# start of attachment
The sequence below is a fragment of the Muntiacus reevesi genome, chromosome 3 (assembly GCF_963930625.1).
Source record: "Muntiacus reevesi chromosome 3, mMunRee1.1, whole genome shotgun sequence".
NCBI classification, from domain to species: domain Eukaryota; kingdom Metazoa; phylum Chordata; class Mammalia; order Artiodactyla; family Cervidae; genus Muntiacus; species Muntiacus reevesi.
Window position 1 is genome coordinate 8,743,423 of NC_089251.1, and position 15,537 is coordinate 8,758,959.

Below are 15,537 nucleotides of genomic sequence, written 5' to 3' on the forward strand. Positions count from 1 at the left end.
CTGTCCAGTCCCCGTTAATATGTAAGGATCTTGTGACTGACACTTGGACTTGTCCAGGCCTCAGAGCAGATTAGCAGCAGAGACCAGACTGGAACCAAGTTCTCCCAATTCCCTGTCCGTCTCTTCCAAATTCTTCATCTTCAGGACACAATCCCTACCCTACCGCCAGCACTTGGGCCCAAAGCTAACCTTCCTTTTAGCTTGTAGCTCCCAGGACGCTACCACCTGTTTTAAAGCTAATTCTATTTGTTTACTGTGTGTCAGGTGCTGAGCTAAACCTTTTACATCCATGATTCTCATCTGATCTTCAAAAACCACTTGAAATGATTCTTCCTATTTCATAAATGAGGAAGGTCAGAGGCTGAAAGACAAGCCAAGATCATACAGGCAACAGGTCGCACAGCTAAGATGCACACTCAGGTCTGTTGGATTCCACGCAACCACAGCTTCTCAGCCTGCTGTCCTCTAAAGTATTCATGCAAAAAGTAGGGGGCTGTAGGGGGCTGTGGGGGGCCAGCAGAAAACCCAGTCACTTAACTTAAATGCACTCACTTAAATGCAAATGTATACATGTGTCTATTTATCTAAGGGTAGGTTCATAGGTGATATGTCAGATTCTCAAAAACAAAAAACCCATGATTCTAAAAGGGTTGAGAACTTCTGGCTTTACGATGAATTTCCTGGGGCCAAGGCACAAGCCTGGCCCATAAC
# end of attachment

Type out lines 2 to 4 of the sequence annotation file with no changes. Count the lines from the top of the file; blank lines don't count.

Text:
Source record: "Muntiacus reevesi chromosome 3, mMunRee1.1, whole genome shotgun sequence".
NCBI classification, from domain to species: domain Eukaryota; kingdom Metazoa; phylum Chordata; class Mammalia; order Artiodactyla; family Cervidae; genus Muntiacus; species Muntiacus reevesi.
Window position 1 is genome coordinate 8,743,423 of NC_089251.1, and position 15,537 is coordinate 8,758,959.